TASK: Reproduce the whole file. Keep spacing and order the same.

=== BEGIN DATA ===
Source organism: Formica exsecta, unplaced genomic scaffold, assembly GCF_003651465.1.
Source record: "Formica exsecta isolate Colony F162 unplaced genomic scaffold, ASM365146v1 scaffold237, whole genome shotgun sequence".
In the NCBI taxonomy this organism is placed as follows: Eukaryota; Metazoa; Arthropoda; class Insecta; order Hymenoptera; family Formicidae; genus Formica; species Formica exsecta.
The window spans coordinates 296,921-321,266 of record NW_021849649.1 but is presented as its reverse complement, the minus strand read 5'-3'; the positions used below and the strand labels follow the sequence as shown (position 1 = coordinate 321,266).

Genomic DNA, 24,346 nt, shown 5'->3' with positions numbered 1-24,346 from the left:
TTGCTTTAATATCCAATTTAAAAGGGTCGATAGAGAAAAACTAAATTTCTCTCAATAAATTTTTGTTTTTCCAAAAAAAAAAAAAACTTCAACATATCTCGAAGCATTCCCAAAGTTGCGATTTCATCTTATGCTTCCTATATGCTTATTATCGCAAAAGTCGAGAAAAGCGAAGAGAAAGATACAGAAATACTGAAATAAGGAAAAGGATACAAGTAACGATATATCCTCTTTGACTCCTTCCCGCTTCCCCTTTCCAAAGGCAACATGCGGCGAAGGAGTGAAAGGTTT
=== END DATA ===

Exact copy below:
Source organism: Formica exsecta, unplaced genomic scaffold, assembly GCF_003651465.1.
Source record: "Formica exsecta isolate Colony F162 unplaced genomic scaffold, ASM365146v1 scaffold237, whole genome shotgun sequence".
In the NCBI taxonomy this organism is placed as follows: Eukaryota; Metazoa; Arthropoda; class Insecta; order Hymenoptera; family Formicidae; genus Formica; species Formica exsecta.
The window spans coordinates 296,921-321,266 of record NW_021849649.1 but is presented as its reverse complement, the minus strand read 5'-3'; the positions used below and the strand labels follow the sequence as shown (position 1 = coordinate 321,266).

Genomic DNA, 24,346 nt, shown 5'->3' with positions numbered 1-24,346 from the left:
TTGCTTTAATATCCAATTTAAAAGGGTCGATAGAGAAAAACTAAATTTCTCTCAATAAATTTTTGTTTTTCCAAAAAAAAAAAAAACTTCAACATATCTCGAAGCATTCCCAAAGTTGCGATTTCATCTTATGCTTCCTATATGCTTATTATCGCAAAAGTCGAGAAAAGCGAAGAGAAAGATACAGAAATACTGAAATAAGGAAAAGGATACAAGTAACGATATATCCTCTTTGACTCCTTCCCGCTTCCCCTTTCCAAAGGCAACATGCGGCGAAGGAGTGAAAGGTTT